Top exports: petroleum products, precious stones, machinery, iron and steel, chemicals, vehicles, apparel.
Top imports: crude oil, precious stones, machinery, fertilizer, iron and steel, chemicals.
As the world’s fourth most populous country, sixteenth most prosperous country and the largest economy in South East Asia, Indonesia is a big country full of big opportunities. Indonesia has enjoyed steady economic growth for a number of years, and Goldman Sachs predicts it will become the eighth largest economy in the world by 2050.
English is widely spoken in the major cities and bilateral trade between the UK and Indonesia is healthy, with considerable growth and investment opportunities in many areas, including ports, railways and infrastructure. Plus, with a growing affluent middle-class of around 45 million, the demand for quality goods is strong.
Top exports: oil and gas, electrical appliances, plywood, textiles, rubber.
Top imports: machinery and equipment, chemicals, fuels, foodstuffs.
Malaysia provides a wide range of opportunities for UK businesses. In fact, Malaysia is the UK’s second-largest export market in South East Asia, after Singapore, and the UK is one of the largest investors in the country, investing over £20 billion in the past 30 years.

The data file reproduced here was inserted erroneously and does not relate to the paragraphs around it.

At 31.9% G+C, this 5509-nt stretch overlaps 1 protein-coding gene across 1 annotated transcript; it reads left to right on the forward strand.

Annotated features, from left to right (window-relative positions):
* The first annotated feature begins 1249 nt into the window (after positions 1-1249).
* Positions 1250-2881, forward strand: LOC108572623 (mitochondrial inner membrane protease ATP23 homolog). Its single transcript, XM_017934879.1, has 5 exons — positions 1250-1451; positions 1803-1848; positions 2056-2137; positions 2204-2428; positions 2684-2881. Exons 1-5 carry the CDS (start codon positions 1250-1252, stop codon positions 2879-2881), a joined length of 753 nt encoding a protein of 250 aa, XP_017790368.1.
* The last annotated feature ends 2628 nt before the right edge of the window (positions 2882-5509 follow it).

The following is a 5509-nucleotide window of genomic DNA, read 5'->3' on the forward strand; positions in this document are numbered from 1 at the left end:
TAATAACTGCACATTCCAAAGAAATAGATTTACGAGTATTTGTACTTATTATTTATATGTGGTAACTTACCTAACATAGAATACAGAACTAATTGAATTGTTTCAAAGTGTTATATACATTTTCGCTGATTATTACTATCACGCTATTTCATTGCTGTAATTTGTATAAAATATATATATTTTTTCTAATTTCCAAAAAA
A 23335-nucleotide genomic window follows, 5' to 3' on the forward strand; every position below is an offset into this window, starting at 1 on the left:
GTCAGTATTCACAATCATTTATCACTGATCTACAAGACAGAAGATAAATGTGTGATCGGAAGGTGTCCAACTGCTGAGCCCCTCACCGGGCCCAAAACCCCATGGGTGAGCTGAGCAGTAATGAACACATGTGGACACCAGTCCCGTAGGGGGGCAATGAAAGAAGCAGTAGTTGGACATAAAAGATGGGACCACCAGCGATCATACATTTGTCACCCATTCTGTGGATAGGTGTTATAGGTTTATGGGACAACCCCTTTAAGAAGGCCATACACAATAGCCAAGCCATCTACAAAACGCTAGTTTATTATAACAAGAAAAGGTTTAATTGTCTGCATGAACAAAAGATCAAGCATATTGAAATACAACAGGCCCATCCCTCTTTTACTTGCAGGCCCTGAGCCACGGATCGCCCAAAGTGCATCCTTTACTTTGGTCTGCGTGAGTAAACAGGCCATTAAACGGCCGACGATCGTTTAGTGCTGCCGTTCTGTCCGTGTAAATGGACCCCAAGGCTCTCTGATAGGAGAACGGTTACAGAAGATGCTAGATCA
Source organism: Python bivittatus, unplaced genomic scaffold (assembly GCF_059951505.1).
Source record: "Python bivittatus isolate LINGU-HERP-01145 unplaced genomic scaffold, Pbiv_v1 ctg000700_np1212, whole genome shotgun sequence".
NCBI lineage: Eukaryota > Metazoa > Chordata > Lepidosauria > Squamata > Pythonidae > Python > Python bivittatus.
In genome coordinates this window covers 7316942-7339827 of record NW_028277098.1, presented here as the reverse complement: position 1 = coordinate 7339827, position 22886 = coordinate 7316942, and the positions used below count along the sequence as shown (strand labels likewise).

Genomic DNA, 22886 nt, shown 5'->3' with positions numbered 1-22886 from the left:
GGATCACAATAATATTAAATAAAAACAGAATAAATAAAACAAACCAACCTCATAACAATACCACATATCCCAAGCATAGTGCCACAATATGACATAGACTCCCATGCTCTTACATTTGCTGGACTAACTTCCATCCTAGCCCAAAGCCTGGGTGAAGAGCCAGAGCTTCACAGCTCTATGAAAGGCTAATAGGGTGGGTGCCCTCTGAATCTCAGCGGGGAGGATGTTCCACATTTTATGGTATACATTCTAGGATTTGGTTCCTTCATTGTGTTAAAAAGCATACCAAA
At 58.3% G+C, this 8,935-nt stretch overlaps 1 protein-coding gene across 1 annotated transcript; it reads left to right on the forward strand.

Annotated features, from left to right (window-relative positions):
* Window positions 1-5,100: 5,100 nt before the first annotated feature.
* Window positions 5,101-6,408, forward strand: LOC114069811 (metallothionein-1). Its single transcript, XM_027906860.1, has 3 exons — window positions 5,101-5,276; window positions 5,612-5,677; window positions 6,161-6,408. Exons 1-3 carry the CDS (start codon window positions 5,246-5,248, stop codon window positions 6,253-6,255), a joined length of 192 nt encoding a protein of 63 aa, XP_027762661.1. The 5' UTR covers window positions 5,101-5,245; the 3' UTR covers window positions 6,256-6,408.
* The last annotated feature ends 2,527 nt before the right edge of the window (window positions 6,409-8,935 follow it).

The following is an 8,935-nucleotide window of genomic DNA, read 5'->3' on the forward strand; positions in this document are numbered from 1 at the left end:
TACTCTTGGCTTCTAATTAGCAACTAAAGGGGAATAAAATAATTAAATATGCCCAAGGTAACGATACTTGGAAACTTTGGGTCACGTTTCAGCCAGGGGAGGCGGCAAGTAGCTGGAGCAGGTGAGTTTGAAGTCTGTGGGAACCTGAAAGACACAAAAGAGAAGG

Its strategic position between the Indian Ocean and the South China Sea, combined with a strong economy, a stable political environment and the widespread use of English, make Malaysia a popular choice with investors. What’s more, ranked an impressive number twelve in the World Bank’s Ease of Doing Business report, Malaysia is high on the lists of many exporters looking to do business with Asia.
Top exports: semiconductors and electronic equipment, palm oil, petroleum and liquefied natural gas, wood and wood products, palm oil, rubber, textiles, chemicals, solar panels.
Top imports: electronics, machinery, petroleum products, plastics, vehicles, iron and steel products, chemicals.
Singapore is the UK’s largest trading partner in South East Asia and one of the largest export markets outside the EU.
With English as the official business language, a legal system based on British Common Law and only a small proportion of goods subject to duty, the barriers of international trade are significantly reduced here. Plus, ranked first in the World Bank’s Ease of Doing Business report two years in a row, Singapore is the ideal springboard to explore the South-East Asian market.
Top exports: machinery and equipment (including electronics and telecommunications), pharmaceuticals and other chemicals, refined petroleum products.
Top imports: machinery and equipment, mineral fuels, chemicals, foodstuffs, consumer goods.